Learning doesn’t have to stop at the classroom door. Many schools have developed relationships with community partners so they can offer service-learning programs to their students in a way that is integrated with certain classes. These are programs that put students into the community as volunteers and interns, allowing them to put their coursework into practice in real-world settings.
By participating in structured volunteer opportunities, students gain valuable experience that can help them plan careers while at the same time giving back to the community.
During and after these experiences, research shows that students bring their new knowledge to their coursework, providing a deeper understanding and appreciation of their discipline.
Examples of Service-Learning
- Campus-Wide Volunteer Day: Students from across the university gather to provide assistance in a collective manner. Examples include a day helping to build homes, cleaning up waterways, reading to children, or providing meals on a large scale.
- First-Year Community Projects: These are specifically designed for first-year students, and may be one-day or ongoing programs that encourage students to interact with members of their local community.
- Service-Learning Components: Service-learning components are organized courses that require a service-learning element, with a minimum number of hours of volunteering and a reflection exercise. These are especially common within ‘helping professions’ such as health care, social work, conflict studies, and so on, but are increasingly found in standard academic courses as well.
- Independent Service-Learning Courses: Similar to internships, these courses provide students with long-term opportunities to put their academic knowledge and skills to work within the community, followed up with a paper that synthesizes the experience as part of a student’s academic degree.
- Alternative Spring Breaks: These immersion experiences allow students to test the waters of service, cause-based activism, leadership-building, or relationship-building programs that enrich their lives while giving them a chance to interact with the world outside of the classroom.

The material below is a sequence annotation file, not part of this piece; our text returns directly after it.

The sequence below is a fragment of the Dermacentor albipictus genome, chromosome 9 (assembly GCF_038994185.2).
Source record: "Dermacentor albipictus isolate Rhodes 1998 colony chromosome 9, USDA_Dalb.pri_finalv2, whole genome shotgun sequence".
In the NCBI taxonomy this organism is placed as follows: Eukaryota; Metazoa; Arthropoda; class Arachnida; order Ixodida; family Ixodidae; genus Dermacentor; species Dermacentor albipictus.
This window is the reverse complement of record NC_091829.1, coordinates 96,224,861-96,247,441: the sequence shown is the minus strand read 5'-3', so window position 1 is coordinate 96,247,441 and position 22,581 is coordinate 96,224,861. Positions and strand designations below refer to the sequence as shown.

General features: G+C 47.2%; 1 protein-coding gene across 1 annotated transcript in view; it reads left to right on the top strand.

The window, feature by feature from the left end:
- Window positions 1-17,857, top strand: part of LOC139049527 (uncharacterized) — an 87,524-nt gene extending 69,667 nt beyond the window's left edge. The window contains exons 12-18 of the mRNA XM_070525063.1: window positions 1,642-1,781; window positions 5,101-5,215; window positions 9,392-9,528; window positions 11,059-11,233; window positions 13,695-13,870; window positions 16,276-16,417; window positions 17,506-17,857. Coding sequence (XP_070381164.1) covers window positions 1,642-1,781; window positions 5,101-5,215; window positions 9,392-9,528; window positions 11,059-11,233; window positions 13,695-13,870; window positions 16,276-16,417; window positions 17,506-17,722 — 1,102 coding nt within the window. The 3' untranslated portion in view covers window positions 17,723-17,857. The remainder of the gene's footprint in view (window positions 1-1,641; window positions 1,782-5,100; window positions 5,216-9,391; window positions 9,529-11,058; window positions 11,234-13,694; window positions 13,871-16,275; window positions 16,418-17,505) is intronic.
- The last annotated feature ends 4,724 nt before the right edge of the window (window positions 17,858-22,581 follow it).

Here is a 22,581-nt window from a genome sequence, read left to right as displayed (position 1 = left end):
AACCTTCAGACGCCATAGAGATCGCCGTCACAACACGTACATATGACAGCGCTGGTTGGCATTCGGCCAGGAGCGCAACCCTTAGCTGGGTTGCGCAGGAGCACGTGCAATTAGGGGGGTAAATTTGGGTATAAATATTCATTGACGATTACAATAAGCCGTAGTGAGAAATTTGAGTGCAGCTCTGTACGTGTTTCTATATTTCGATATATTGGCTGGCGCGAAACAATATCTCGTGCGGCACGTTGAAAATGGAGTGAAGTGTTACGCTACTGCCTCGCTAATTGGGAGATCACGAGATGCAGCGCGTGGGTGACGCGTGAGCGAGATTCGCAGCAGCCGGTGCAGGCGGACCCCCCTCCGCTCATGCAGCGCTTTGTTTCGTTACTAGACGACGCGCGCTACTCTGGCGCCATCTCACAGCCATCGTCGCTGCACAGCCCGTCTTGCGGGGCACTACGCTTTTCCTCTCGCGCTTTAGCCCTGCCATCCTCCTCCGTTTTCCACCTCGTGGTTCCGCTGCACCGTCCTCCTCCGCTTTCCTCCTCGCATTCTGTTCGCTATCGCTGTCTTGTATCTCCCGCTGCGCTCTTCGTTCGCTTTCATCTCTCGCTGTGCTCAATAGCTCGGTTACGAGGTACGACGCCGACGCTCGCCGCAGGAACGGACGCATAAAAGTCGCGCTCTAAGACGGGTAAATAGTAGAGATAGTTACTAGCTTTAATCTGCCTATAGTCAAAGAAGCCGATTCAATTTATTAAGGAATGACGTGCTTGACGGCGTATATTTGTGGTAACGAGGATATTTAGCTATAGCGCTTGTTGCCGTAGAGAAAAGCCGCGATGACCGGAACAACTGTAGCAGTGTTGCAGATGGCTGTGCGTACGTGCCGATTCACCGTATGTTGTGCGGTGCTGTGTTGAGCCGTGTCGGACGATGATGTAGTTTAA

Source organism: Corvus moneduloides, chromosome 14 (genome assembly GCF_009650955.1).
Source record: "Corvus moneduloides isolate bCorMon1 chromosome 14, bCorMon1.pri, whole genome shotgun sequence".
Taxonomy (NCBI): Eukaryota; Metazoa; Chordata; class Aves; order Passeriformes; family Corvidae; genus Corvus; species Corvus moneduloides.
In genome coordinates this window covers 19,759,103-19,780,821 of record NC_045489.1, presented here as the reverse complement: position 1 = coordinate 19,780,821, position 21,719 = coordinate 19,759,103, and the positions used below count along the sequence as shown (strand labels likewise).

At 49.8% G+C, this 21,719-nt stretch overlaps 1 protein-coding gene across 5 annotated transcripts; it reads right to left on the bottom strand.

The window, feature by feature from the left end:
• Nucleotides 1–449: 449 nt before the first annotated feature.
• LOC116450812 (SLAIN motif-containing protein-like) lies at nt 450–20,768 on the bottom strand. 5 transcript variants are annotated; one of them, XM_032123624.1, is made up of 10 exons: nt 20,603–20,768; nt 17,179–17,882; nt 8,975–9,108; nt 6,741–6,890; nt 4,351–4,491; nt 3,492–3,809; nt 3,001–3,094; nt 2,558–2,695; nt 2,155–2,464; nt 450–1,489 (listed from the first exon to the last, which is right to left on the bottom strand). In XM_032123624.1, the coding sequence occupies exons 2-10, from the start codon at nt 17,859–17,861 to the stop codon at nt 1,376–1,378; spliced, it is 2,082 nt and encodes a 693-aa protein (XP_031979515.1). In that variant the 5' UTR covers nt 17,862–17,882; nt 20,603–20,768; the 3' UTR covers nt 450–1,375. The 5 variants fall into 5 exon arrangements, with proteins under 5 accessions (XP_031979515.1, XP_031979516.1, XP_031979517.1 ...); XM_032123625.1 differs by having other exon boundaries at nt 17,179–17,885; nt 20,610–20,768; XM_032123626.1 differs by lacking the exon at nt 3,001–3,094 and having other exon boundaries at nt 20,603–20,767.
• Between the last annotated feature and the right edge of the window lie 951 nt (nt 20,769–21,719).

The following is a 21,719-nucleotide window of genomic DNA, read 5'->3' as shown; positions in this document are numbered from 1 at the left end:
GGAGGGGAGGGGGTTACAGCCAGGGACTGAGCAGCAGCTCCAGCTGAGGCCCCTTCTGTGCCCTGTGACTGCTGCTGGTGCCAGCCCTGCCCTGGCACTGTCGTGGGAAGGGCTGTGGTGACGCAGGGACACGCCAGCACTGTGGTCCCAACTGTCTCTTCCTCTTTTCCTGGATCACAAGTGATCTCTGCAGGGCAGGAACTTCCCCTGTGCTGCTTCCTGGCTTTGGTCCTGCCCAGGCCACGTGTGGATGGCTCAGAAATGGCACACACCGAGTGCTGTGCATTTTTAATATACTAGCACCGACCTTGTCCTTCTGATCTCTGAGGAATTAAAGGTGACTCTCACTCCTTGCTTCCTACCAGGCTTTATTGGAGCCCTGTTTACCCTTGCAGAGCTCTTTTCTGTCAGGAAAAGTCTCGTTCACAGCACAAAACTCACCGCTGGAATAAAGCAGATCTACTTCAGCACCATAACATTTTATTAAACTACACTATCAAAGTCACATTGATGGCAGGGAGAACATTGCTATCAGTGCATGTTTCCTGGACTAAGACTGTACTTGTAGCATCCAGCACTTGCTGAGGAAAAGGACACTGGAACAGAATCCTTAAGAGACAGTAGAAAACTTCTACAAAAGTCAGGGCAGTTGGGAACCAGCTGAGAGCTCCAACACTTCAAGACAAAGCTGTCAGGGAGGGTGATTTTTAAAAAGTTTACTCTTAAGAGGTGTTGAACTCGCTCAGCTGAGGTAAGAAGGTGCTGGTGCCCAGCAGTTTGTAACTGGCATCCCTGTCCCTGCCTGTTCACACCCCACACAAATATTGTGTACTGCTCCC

In working with community members, often people less-fortunate than themselves, students experience the challenges that comes from being outside of their comfort zones. They are able to observe the issues from their classes first-hand, coming to a better understanding of problems as well as solutions. Students learn teamwork, leadership, responsibility, and the value of volunteerism. By working within the community, students further gain the satisfaction of knowing that their efforts and skills have made a difference.
How does Service-Learning Improve Student Outcomes?
Like other forms of experiential learning, students gain the opportunity to put their academic knowledge to work in a real-life setting. Such experiences reinforce the lessons from the classroom while allowing students to test theories and challenge expectations. Students must work with both peers and community members in unstructured environments, forcing them to learn responsibility, organization, teamwork, and leadership. These environments push students to develop necessary problem-solving skills, value civic engagement, and develop emotional maturity. They may also gain an appreciation for different cultures and populations as they confront issues of poverty, racism, environmental issues, crime, and discrimination.
How Schools Implement Service-Learning
Hollins University, Roanoke VA
At Hollins University, students can participate in a number of international service-learning programs. In the School for Field Studies, students engage in research in ecology, environmental concerns, and sustainable development while assisting communities in locations such as Costa Rica and Kenya. There’s also an annual program that allows students to participate in a service-learning experience in Lucea, Jamaica.
College of Charleston, Charleston, SC
College of Charleston students have the opportunity to participate in alternative spring-break service projects. They may travel to urban areas to help the homeless or provide environmental cleanup, or they can travel to locations such as the Dominican Republic to help with schools. In Charleston, many students also engage in service-learning projects such as the annual MLK Challenge.
Barry University, Miami, FL
At Barry University, the Center for Community Service Initiatives are at the heart of volunteering on campus. They organize activities for faculty, staff, and students to promote social justice. Some of their past projects include building awareness for human trafficking, advocating for farmworkers’ rights, and creating art projects for at-risk teens.